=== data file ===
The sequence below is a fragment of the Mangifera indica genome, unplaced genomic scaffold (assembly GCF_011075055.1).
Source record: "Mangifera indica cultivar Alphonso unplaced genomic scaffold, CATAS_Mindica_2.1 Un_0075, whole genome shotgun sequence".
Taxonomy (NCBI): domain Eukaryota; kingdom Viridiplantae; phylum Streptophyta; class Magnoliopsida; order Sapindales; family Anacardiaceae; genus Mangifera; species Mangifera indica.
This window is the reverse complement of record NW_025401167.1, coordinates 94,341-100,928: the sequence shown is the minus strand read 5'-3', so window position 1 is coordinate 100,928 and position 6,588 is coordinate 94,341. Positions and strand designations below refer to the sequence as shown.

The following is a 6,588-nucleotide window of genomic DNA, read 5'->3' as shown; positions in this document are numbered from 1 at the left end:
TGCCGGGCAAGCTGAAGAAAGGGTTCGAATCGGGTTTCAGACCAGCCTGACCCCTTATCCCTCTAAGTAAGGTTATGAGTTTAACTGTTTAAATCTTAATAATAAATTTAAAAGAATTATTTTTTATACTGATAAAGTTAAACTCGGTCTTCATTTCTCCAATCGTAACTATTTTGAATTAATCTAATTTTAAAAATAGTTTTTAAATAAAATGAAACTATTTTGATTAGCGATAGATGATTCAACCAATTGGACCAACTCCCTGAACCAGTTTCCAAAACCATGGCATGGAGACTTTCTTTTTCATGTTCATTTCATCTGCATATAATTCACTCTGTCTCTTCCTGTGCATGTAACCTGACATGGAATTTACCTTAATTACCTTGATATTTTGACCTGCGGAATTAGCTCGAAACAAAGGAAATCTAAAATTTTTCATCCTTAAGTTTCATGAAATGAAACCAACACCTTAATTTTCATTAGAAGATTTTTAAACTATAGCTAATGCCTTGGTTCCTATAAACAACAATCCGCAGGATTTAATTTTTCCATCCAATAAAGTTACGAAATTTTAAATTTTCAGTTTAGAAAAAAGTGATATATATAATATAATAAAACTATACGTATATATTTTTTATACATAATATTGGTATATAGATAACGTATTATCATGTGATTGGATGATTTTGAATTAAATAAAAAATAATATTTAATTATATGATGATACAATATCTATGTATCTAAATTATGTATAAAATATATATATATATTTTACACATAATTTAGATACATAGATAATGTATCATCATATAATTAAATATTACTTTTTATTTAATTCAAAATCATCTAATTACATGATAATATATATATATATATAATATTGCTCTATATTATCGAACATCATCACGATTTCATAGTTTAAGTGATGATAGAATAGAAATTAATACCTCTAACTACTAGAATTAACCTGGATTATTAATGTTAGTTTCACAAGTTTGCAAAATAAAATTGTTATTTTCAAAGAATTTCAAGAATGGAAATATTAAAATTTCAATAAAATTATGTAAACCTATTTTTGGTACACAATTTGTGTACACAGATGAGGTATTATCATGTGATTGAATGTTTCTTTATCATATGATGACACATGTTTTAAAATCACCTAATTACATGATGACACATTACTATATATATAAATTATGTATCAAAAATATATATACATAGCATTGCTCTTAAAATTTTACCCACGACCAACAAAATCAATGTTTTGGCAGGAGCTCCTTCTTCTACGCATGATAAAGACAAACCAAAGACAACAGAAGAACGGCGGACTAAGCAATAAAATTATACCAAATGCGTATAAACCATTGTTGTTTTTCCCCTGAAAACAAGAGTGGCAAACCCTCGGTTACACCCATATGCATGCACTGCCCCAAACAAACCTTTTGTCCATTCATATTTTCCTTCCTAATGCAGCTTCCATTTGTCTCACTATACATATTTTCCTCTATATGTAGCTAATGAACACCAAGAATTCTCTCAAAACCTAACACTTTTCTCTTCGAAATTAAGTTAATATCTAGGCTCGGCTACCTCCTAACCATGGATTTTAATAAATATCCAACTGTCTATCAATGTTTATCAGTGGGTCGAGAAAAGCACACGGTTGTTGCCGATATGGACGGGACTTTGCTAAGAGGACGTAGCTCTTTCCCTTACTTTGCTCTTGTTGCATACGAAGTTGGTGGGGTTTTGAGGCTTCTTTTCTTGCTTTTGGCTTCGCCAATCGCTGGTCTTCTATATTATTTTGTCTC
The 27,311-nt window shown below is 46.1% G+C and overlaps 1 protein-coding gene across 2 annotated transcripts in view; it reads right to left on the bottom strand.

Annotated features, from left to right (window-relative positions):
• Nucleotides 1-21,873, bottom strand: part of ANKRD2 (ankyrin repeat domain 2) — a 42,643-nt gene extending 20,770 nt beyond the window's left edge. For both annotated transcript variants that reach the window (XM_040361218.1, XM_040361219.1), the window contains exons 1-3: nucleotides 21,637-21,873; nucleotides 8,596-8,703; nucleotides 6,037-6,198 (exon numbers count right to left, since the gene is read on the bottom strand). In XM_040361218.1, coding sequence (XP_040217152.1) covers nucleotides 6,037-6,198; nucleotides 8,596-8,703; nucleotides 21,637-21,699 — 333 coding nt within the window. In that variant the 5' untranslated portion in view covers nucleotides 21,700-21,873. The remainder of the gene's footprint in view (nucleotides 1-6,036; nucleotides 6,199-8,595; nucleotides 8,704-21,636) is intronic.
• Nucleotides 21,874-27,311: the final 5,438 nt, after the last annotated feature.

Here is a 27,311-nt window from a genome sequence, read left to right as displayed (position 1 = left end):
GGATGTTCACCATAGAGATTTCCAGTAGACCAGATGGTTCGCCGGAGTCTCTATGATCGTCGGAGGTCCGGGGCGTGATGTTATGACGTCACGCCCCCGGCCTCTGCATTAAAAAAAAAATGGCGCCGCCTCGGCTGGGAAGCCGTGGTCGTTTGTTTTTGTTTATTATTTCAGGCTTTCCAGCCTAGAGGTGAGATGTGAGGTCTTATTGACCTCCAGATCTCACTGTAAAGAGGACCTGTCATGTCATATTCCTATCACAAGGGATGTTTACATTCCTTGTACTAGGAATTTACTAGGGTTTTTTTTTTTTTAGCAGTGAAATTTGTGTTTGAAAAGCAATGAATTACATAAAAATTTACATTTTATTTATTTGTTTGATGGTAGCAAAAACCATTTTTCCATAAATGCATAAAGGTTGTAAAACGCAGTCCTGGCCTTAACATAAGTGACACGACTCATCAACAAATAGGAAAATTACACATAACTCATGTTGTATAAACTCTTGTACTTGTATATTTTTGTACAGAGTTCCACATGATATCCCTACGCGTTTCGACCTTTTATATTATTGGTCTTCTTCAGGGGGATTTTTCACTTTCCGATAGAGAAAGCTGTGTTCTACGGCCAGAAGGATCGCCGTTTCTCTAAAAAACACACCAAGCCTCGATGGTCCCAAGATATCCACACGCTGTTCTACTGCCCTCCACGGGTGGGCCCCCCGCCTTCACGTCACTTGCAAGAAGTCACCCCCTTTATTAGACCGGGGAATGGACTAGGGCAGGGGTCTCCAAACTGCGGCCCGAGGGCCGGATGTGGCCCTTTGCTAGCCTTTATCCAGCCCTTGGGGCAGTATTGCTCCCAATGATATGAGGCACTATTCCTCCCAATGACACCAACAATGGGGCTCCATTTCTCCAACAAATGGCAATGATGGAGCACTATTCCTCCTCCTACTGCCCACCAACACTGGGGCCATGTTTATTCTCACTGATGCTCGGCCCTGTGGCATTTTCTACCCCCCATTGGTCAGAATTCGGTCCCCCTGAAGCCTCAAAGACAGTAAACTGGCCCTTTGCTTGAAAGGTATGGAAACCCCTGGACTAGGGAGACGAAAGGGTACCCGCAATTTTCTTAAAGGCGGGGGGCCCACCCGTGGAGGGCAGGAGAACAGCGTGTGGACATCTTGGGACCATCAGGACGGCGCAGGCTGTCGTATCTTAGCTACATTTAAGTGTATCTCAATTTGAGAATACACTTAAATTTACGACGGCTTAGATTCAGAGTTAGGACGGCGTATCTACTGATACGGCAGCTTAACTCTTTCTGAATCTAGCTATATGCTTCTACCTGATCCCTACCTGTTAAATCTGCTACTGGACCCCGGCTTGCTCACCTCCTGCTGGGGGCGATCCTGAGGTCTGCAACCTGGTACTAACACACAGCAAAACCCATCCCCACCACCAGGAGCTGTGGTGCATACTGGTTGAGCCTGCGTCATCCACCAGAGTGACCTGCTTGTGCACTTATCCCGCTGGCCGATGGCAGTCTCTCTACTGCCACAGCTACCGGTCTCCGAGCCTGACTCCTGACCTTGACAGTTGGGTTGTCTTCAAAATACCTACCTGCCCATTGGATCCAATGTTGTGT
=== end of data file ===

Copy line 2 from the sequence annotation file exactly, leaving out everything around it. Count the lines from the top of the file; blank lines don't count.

Source record: "Mangifera indica cultivar Alphonso unplaced genomic scaffold, CATAS_Mindica_2.1 Un_0075, whole genome shotgun sequence".